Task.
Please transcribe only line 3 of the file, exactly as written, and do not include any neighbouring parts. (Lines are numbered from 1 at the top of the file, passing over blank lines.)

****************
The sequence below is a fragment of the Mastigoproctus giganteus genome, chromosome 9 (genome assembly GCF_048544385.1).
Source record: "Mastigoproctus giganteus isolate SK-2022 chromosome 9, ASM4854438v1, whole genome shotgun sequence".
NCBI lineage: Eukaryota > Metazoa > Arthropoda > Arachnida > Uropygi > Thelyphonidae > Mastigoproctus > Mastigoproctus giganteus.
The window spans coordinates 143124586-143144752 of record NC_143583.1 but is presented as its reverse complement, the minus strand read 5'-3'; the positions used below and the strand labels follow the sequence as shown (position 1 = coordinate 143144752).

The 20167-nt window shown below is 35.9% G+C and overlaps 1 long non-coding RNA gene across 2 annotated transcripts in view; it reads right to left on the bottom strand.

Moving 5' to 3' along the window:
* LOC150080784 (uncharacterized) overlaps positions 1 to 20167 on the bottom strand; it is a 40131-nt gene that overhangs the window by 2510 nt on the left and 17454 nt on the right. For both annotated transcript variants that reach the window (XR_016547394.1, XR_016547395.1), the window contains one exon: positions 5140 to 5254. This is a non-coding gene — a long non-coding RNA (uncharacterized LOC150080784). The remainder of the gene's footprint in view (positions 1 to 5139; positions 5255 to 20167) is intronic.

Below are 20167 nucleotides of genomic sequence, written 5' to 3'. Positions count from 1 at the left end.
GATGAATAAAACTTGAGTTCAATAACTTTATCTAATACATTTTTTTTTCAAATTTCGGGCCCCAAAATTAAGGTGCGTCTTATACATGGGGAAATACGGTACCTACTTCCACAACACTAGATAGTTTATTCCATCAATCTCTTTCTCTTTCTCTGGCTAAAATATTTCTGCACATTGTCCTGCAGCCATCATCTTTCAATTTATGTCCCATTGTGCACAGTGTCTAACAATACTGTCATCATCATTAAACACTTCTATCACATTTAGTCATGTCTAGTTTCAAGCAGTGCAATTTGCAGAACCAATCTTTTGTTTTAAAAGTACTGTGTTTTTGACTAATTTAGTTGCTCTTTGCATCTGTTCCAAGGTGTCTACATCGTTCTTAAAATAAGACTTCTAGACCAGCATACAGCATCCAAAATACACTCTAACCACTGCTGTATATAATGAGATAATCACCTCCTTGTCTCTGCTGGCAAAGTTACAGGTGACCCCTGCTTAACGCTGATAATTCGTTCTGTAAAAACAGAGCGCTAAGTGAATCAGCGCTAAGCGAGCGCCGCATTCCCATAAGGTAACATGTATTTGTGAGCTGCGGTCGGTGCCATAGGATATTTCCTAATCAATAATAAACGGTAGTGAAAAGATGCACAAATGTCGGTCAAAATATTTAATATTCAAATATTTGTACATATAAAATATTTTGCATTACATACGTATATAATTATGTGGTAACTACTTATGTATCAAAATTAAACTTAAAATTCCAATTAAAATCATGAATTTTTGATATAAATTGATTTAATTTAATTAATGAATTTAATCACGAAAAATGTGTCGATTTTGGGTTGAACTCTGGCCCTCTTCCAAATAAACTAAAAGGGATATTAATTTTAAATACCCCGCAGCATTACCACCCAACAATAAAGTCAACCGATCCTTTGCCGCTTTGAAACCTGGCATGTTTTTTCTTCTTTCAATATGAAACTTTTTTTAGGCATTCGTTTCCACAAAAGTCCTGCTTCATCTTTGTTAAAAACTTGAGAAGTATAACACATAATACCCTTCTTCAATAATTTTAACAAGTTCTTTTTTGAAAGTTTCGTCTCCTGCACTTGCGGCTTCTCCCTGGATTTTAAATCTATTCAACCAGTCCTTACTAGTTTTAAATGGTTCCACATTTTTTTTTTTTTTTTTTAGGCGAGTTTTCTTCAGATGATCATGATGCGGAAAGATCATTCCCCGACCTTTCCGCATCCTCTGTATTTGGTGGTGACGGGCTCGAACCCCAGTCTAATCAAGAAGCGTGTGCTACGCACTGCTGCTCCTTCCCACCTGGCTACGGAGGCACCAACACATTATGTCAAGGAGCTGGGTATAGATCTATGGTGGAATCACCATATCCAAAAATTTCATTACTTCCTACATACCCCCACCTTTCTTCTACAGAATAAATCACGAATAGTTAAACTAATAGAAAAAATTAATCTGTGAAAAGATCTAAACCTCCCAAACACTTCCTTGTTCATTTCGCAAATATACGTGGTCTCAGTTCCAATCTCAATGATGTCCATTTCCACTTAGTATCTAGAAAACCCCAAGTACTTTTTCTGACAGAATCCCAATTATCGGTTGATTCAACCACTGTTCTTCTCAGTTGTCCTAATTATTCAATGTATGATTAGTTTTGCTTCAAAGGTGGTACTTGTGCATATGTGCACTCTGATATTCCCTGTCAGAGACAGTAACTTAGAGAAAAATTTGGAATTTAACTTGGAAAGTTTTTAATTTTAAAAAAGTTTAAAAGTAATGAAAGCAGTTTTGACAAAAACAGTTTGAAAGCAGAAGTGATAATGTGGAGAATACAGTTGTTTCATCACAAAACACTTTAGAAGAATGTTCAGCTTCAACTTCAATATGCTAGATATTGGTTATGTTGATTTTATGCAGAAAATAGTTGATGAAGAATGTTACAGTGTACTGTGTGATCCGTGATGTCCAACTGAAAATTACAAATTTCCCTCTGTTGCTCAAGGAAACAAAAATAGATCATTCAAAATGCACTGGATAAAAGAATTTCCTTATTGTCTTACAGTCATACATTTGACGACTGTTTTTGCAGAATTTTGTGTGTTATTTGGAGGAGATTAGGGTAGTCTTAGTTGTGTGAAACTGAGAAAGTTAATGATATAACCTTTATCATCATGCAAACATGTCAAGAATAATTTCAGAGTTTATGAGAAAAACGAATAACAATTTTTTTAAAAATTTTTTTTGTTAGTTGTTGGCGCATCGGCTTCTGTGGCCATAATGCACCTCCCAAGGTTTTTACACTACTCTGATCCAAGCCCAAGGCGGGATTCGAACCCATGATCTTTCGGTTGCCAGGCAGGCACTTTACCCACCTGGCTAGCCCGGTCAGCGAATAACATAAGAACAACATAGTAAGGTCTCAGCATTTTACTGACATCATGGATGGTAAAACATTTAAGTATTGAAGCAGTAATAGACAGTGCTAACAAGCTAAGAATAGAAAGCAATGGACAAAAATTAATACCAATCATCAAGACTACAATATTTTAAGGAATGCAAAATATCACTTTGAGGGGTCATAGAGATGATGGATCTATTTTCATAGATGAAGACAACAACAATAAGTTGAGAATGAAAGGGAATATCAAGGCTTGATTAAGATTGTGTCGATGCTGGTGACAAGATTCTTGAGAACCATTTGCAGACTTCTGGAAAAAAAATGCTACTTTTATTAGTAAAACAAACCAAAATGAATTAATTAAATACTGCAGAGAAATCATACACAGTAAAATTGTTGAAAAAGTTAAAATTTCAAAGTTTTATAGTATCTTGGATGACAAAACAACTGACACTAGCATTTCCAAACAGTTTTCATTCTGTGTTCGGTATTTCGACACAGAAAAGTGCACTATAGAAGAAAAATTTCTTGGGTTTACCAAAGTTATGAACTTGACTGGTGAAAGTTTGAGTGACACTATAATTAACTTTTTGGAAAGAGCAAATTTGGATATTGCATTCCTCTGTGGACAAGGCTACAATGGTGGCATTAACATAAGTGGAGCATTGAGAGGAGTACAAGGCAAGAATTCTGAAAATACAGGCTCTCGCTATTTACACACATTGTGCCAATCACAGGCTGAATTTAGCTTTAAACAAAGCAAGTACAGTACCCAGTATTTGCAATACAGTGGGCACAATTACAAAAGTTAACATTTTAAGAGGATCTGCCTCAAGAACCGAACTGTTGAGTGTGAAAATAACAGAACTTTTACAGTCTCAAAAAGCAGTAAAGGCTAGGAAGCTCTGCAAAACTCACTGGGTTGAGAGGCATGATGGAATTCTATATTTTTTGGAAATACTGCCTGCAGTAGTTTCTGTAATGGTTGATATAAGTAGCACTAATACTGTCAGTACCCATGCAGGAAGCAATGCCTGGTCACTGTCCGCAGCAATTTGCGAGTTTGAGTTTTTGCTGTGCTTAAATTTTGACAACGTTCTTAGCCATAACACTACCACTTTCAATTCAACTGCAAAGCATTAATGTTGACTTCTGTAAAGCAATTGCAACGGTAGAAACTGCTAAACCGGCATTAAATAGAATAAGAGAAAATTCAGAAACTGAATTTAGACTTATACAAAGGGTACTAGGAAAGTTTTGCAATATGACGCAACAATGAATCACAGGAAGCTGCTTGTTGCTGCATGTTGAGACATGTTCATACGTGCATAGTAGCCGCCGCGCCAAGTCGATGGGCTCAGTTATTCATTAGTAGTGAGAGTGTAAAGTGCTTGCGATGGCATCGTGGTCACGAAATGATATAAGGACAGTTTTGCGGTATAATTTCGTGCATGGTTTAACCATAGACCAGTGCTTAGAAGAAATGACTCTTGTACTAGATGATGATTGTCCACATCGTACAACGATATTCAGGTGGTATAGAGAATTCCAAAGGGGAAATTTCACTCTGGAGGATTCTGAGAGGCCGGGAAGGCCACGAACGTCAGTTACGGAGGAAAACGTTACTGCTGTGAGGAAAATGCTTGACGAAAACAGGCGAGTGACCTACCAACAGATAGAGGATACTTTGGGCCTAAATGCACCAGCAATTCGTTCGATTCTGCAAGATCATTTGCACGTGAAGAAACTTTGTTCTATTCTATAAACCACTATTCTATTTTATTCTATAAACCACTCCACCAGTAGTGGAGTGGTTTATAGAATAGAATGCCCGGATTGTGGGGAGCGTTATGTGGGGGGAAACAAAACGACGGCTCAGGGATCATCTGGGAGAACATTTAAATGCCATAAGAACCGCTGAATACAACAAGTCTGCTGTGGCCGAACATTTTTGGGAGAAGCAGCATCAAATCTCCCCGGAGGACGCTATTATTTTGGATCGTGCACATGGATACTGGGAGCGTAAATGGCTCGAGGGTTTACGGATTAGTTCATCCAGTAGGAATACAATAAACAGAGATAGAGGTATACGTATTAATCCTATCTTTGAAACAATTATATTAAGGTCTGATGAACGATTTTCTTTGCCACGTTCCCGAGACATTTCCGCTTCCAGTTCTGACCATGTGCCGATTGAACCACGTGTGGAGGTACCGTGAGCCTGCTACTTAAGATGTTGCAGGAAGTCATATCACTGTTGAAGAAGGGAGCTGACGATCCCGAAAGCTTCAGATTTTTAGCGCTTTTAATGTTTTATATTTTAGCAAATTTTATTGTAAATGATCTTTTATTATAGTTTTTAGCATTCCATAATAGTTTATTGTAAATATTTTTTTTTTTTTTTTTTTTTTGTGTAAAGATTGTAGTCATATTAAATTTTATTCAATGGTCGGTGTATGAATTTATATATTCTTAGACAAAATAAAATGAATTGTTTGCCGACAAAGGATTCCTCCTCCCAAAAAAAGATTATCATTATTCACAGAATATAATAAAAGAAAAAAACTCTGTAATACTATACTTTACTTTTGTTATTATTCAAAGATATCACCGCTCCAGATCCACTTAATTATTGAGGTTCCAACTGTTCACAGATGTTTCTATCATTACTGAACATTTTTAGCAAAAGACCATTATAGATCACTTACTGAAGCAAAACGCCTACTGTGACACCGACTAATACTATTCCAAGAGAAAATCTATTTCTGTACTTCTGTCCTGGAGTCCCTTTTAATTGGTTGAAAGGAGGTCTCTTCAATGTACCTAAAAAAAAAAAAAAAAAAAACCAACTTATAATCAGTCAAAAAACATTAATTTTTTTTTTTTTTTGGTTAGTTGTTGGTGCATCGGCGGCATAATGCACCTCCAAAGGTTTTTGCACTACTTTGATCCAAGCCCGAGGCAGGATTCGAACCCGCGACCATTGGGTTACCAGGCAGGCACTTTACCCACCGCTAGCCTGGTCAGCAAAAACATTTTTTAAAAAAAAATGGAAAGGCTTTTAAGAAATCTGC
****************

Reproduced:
NCBI lineage: Eukaryota > Metazoa > Arthropoda > Arachnida > Uropygi > Thelyphonidae > Mastigoproctus > Mastigoproctus giganteus.